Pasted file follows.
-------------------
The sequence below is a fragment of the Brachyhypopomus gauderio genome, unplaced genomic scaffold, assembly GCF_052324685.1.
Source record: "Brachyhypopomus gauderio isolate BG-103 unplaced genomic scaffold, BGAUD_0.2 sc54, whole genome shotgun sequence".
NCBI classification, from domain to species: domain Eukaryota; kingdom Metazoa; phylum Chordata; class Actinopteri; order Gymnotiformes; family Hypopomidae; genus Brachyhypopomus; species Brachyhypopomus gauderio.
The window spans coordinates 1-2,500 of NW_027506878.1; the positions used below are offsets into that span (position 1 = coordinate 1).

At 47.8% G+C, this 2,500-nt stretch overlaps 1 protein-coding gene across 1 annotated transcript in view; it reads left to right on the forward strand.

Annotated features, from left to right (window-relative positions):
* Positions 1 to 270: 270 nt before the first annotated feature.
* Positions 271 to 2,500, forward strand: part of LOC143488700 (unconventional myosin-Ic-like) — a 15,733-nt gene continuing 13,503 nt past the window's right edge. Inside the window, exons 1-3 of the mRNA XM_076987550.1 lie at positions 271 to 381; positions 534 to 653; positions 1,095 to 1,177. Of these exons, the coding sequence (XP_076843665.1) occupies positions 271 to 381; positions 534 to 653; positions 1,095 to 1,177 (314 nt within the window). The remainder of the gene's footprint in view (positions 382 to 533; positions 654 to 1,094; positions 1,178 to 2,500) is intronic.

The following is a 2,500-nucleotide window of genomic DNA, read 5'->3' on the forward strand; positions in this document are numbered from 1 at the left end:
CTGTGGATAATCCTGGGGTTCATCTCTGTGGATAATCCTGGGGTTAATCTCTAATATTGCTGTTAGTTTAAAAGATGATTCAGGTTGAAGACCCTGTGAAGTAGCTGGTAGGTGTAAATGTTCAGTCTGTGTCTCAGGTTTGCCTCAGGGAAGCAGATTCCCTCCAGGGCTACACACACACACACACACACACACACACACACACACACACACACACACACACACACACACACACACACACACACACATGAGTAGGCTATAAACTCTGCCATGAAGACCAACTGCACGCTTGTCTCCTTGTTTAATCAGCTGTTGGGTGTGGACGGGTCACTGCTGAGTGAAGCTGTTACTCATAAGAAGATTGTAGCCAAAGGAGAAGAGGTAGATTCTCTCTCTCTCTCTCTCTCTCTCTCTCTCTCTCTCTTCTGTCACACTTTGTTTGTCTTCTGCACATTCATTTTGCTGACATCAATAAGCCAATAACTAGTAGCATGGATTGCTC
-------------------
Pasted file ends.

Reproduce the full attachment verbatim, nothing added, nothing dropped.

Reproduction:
The sequence below is a fragment of the Brachyhypopomus gauderio genome, unplaced genomic scaffold, assembly GCF_052324685.1.
Source record: "Brachyhypopomus gauderio isolate BG-103 unplaced genomic scaffold, BGAUD_0.2 sc54, whole genome shotgun sequence".
NCBI classification, from domain to species: domain Eukaryota; kingdom Metazoa; phylum Chordata; class Actinopteri; order Gymnotiformes; family Hypopomidae; genus Brachyhypopomus; species Brachyhypopomus gauderio.
The window spans coordinates 1-2,500 of NW_027506878.1; the positions used below are offsets into that span (position 1 = coordinate 1).

At 47.8% G+C, this 2,500-nt stretch overlaps 1 protein-coding gene across 1 annotated transcript in view; it reads left to right on the forward strand.

Annotated features, from left to right (window-relative positions):
* Positions 1 to 270: 270 nt before the first annotated feature.
* Positions 271 to 2,500, forward strand: part of LOC143488700 (unconventional myosin-Ic-like) — a 15,733-nt gene continuing 13,503 nt past the window's right edge. Inside the window, exons 1-3 of the mRNA XM_076987550.1 lie at positions 271 to 381; positions 534 to 653; positions 1,095 to 1,177. Of these exons, the coding sequence (XP_076843665.1) occupies positions 271 to 381; positions 534 to 653; positions 1,095 to 1,177 (314 nt within the window). The remainder of the gene's footprint in view (positions 382 to 533; positions 654 to 1,094; positions 1,178 to 2,500) is intronic.

The following is a 2,500-nucleotide window of genomic DNA, read 5'->3' on the forward strand; positions in this document are numbered from 1 at the left end:
CTGTGGATAATCCTGGGGTTCATCTCTGTGGATAATCCTGGGGTTAATCTCTAATATTGCTGTTAGTTTAAAAGATGATTCAGGTTGAAGACCCTGTGAAGTAGCTGGTAGGTGTAAATGTTCAGTCTGTGTCTCAGGTTTGCCTCAGGGAAGCAGATTCCCTCCAGGGCTACACACACACACACACACACACACACACACACACACACACACACACACACACACACACACACACACACACACACACATGAGTAGGCTATAAACTCTGCCATGAAGACCAACTGCACGCTTGTCTCCTTGTTTAATCAGCTGTTGGGTGTGGACGGGTCACTGCTGAGTGAAGCTGTTACTCATAAGAAGATTGTAGCCAAAGGAGAAGAGGTAGATTCTCTCTCTCTCTCTCTCTCTCTCTCTCTCTCTCTCTTCTGTCACACTTTGTTTGTCTTCTGCACATTCATTTTGCTGACATCAATAAGCCAATAACTAGTAGCATGGATTGCTC